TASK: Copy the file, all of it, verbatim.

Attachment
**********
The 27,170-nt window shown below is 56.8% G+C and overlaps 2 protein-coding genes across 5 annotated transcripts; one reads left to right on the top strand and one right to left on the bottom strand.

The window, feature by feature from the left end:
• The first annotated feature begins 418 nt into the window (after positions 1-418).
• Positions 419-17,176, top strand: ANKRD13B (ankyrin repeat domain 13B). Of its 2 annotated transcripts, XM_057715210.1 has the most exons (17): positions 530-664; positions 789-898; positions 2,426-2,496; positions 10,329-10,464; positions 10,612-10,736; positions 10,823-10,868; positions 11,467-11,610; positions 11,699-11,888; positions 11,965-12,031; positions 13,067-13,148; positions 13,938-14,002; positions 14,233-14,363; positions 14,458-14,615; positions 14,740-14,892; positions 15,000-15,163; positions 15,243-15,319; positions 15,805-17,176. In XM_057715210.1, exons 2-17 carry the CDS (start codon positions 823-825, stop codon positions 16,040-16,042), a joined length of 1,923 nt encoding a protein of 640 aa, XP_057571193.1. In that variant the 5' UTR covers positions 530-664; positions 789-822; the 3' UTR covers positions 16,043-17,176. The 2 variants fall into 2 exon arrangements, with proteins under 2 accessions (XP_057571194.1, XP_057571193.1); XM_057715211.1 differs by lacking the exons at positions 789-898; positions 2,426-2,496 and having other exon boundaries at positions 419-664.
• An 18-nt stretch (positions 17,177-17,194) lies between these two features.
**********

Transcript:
The 27,170-nt window shown below is 56.8% G+C and overlaps 2 protein-coding genes across 5 annotated transcripts; one reads left to right on the top strand and one right to left on the bottom strand.

The window, feature by feature from the left end:
• The first annotated feature begins 418 nt into the window (after positions 1-418).
• Positions 419-17,176, top strand: ANKRD13B (ankyrin repeat domain 13B). Of its 2 annotated transcripts, XM_057715210.1 has the most exons (17): positions 530-664; positions 789-898; positions 2,426-2,496; positions 10,329-10,464; positions 10,612-10,736; positions 10,823-10,868; positions 11,467-11,610; positions 11,699-11,888; positions 11,965-12,031; positions 13,067-13,148; positions 13,938-14,002; positions 14,233-14,363; positions 14,458-14,615; positions 14,740-14,892; positions 15,000-15,163; positions 15,243-15,319; positions 15,805-17,176. In XM_057715210.1, exons 2-17 carry the CDS (start codon positions 823-825, stop codon positions 16,040-16,042), a joined length of 1,923 nt encoding a protein of 640 aa, XP_057571193.1. In that variant the 5' UTR covers positions 530-664; positions 789-822; the 3' UTR covers positions 16,043-17,176. The 2 variants fall into 2 exon arrangements, with proteins under 2 accessions (XP_057571194.1, XP_057571193.1); XM_057715211.1 differs by lacking the exons at positions 789-898; positions 2,426-2,496 and having other exon boundaries at positions 419-664.
• An 18-nt stretch (positions 17,177-17,194) lies between these two features.